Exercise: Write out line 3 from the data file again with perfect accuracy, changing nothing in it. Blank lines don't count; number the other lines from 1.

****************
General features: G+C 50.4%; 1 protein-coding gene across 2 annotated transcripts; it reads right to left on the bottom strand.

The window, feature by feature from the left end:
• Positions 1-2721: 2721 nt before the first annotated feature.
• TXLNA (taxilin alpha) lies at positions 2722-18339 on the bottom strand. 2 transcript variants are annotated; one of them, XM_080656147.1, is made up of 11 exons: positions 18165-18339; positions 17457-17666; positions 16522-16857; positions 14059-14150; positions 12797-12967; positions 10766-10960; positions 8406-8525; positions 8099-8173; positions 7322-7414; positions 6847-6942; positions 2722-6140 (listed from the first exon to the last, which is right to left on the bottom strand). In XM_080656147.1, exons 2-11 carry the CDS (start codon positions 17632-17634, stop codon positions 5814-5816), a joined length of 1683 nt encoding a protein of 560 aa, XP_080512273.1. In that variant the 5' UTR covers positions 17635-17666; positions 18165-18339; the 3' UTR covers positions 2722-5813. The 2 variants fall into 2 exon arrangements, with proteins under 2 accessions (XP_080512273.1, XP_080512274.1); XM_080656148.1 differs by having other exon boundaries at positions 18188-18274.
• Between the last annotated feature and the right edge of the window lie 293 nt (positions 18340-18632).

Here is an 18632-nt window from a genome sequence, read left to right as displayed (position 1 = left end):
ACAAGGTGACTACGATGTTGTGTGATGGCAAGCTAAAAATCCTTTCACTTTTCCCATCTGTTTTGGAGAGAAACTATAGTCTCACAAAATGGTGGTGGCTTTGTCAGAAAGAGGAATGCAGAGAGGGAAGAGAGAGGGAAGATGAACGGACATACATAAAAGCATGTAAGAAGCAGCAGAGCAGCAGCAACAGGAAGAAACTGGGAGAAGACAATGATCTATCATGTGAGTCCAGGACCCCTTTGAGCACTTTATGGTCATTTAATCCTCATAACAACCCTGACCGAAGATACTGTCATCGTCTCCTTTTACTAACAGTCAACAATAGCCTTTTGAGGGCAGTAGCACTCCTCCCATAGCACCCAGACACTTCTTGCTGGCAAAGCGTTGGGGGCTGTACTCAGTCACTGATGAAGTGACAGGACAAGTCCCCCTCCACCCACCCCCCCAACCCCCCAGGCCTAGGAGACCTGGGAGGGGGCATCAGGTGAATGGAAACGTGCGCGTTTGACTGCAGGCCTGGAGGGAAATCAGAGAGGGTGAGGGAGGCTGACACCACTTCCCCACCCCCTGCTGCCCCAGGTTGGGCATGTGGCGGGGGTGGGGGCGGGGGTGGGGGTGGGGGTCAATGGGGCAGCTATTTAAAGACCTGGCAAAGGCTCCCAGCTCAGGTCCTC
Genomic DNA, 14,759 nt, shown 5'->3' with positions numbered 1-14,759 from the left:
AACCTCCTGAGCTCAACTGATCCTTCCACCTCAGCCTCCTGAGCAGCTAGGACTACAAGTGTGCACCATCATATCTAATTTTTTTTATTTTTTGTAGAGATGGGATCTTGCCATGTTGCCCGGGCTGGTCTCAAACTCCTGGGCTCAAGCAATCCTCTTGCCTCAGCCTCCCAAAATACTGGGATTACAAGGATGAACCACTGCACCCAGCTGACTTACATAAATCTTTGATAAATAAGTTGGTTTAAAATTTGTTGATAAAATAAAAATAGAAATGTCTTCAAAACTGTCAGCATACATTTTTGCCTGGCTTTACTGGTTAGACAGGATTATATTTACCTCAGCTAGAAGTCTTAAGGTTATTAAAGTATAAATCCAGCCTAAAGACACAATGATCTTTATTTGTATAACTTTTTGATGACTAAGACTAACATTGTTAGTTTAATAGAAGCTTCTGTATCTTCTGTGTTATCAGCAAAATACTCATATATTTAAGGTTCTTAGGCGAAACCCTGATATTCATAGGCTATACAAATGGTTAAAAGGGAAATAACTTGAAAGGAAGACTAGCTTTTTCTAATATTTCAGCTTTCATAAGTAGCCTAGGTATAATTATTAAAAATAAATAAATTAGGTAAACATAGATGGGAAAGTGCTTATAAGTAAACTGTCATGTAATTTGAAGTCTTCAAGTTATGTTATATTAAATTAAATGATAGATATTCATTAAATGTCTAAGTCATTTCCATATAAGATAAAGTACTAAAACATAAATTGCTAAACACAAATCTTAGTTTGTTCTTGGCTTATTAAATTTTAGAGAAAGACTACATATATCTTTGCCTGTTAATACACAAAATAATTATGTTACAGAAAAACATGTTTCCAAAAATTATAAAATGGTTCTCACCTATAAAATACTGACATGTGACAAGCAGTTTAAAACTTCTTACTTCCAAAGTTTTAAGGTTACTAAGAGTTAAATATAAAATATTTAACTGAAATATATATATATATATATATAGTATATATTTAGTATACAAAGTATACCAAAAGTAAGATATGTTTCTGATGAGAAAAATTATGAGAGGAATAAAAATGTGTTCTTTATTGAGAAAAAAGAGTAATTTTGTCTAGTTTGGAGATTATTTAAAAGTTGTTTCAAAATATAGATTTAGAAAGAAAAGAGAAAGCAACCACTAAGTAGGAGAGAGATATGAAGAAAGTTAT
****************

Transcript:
• Positions 1-2721: 2721 nt before the first annotated feature.